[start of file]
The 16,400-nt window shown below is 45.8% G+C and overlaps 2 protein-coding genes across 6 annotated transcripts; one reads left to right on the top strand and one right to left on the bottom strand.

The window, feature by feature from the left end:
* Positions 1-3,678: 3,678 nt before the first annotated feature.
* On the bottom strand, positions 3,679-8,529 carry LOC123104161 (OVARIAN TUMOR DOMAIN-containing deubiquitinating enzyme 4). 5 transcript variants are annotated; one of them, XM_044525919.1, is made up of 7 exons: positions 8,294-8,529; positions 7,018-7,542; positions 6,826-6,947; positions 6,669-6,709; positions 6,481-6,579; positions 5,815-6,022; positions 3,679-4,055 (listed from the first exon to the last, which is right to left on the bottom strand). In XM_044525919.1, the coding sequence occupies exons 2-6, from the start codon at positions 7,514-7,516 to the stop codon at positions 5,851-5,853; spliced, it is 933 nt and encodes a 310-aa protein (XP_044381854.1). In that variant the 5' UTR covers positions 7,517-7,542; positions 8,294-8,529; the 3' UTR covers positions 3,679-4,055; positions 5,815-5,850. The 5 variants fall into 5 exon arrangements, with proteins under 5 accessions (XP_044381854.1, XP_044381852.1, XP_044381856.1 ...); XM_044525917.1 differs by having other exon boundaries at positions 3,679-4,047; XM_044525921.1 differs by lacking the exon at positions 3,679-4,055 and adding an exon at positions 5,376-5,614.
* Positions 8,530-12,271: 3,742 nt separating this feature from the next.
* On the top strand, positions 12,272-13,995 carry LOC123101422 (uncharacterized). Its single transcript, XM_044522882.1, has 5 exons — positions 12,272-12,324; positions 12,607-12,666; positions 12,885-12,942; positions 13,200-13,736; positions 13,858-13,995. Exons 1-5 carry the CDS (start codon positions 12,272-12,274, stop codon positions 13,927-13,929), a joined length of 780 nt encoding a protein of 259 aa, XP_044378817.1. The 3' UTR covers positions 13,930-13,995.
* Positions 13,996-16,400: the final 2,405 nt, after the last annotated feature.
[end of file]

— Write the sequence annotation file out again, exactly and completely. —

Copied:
The 16,400-nt window shown below is 45.8% G+C and overlaps 2 protein-coding genes across 6 annotated transcripts; one reads left to right on the top strand and one right to left on the bottom strand.

The window, feature by feature from the left end:
* Positions 1-3,678: 3,678 nt before the first annotated feature.
* On the bottom strand, positions 3,679-8,529 carry LOC123104161 (OVARIAN TUMOR DOMAIN-containing deubiquitinating enzyme 4). 5 transcript variants are annotated; one of them, XM_044525919.1, is made up of 7 exons: positions 8,294-8,529; positions 7,018-7,542; positions 6,826-6,947; positions 6,669-6,709; positions 6,481-6,579; positions 5,815-6,022; positions 3,679-4,055 (listed from the first exon to the last, which is right to left on the bottom strand). In XM_044525919.1, the coding sequence occupies exons 2-6, from the start codon at positions 7,514-7,516 to the stop codon at positions 5,851-5,853; spliced, it is 933 nt and encodes a 310-aa protein (XP_044381854.1). In that variant the 5' UTR covers positions 7,517-7,542; positions 8,294-8,529; the 3' UTR covers positions 3,679-4,055; positions 5,815-5,850. The 5 variants fall into 5 exon arrangements, with proteins under 5 accessions (XP_044381854.1, XP_044381852.1, XP_044381856.1 ...); XM_044525917.1 differs by having other exon boundaries at positions 3,679-4,047; XM_044525921.1 differs by lacking the exon at positions 3,679-4,055 and adding an exon at positions 5,376-5,614.
* Positions 8,530-12,271: 3,742 nt separating this feature from the next.
* On the top strand, positions 12,272-13,995 carry LOC123101422 (uncharacterized). Its single transcript, XM_044522882.1, has 5 exons — positions 12,272-12,324; positions 12,607-12,666; positions 12,885-12,942; positions 13,200-13,736; positions 13,858-13,995. Exons 1-5 carry the CDS (start codon positions 12,272-12,274, stop codon positions 13,927-13,929), a joined length of 780 nt encoding a protein of 259 aa, XP_044378817.1. The 3' UTR covers positions 13,930-13,995.
* Positions 13,996-16,400: the final 2,405 nt, after the last annotated feature.